Group moves present significant challenges

When it comes to packing up and moving an office to another city, HR’s job is to get employees on board

There are many considerations that have to be taken into account when a group of staff moves from one city to another. There are logistical and financial concerns, such as budgets to keep, deadlines to meet and infrastructure and technology to put in place.

But the most difficult part of the move — the human factor — doesn’t appear on a budget line. How employees are dealt with can have a significant impact on the company’s bottom line and its future performance.

This means the success of the group move ultimately rests with the senior HR leader, who is responsible for ensuring the human factor is managed well.

There are three key objectives in a group move: retain key employees, maintain business continuity and complete the move within the appropriate schedule and budget.

About half of all group moves in Canada involve between 10 and 25 employees. In some cases a department is being relocated, in others an entire head office leaves one city for another.

The defining factor in a group move is not the number of employees being moved, but the significance of the employees being relocated and how the relocation of the group will affect the operation of a business unit.

Surveys conducted by Royal LePage Relocation Services have shown that about half of all group moves are made as a result of a restructuring or reorganizing. About one-quarter are made because of acquisitions and mergers while another 15 per cent are made to cut costs by relocating to lower-cost areas.

But relocating employees is expensive. Royal LePage Relocation Services has found it costs an average of $100,000 to relocate an employee and her family. Relocating 25 employees, therefore, can cost an organization about $2.5 million.

In almost every case, the strategic decision to make a group move is driven by a need to improve efficiency and reduce costs.

However, a group move carries with it considerable risk because the potential for failure can undermine the primary objective. The move will only be as successful as the number of key employees who are willing to relocate and how well that move goes for them.

Employees often resist being relocated because of family, career or personal concerns. A group move amplifies those concerns because so many things are happening at once and careful co-ordination is needed. Also these moves, particularly those driven by restructuring or mergers and acquisitions, usually come at a time when employees are feeling a sense of personal disruption and vulnerability.

What to offer

One way to ensure a better chance of success is to develop an appropriate benefits and assistance package. Typical benefits and assistance to consider include:

•housing and mortgage assistance;

•orientation and training;

•financial planning and tax assistance;

•spousal support;

•educational support for children;

•house-hunting trips;

•moving of household goods;

•visa and immigration for international relocations; and

•elder-care programs to assist families with elderly relatives.

According to Anatomy of a Group Move, a 1997 study by relocation firm Runzheimer International, almost 90 per cent of employees who reject an offer to relocate do so based on family considerations.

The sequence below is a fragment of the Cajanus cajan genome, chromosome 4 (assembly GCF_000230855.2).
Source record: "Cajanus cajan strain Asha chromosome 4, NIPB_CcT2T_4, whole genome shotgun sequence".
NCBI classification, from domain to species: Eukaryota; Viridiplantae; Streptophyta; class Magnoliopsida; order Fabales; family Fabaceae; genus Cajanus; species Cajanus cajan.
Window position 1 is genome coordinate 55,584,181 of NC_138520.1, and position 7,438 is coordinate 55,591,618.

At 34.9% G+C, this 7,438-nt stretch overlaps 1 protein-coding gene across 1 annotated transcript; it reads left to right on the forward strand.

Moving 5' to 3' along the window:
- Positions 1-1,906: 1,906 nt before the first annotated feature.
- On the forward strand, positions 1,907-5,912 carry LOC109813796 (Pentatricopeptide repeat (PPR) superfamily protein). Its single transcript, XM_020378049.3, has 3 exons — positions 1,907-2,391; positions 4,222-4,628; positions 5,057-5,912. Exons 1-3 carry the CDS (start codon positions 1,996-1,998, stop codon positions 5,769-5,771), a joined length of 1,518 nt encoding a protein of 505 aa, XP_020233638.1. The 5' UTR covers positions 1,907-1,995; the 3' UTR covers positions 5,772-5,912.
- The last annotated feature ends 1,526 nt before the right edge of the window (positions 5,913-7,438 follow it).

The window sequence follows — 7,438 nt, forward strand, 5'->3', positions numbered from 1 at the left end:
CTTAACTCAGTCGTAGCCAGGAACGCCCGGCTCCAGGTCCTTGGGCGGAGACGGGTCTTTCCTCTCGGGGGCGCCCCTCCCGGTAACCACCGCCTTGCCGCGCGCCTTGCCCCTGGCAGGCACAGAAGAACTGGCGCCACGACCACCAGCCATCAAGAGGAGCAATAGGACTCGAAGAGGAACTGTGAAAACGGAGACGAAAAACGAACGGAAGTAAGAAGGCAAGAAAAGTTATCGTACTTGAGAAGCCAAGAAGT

The most successful group moves develop programs designed to reassure family members and assist them in the relocation process. Employers can help spouses find jobs in the new community and schedule orientation sessions to help the entire family adapt quickly to the new community.

Monitoring and measuring progress of a group move is not limited to budgets and timelines. Regular employee surveys and feedback sessions can provide early warning signs of problems and be a valuable source of ideas and suggestions as to how the group move can be improved and enhanced.

It is likely that even with all these programs in place, there will be employees still unwilling or unable to relocate.

At that point, the employer might work with the employee to find a similar job in the city of origin or, if there is no alternative, terminate and provide severance.

Solutions to these challenges are not easy nor can they be managed with a “cookie-cutter” approach.

Talking to employees

While open and honest communication should be a basic tenet of all employee moves, the circumstances under which a group move is made requires careful management of what is said to whom and when. The employees are the target audience and will require the most communication before, during and after the move. The more they know, the more comfortable they will be.

Regularly scheduled communications such as personal meetings, phone calls, e-mails, newsletters and websites should all be part of the communication strategy.

A resource centre where employees can get the information they need to plan their move gives them and their families easy access to important information they need and is a tangible demonstration the company cares about their welfare.

Ultimately, a successful group move will retain a company’s key employees, maintain business continuity and be completed within the appropriate schedule and budget.

Taking steps such as developing an effective communication plan, establishing appropriate policies and procedures and initiating relocation benefits and assistance to manage the challenges to the employees and their families will ensure a greater chance of success.

Tim Verbic is the national director, business development and marketing with Royal LePage Relocation Services in Toronto. He can be contacted at [email protected] or visit

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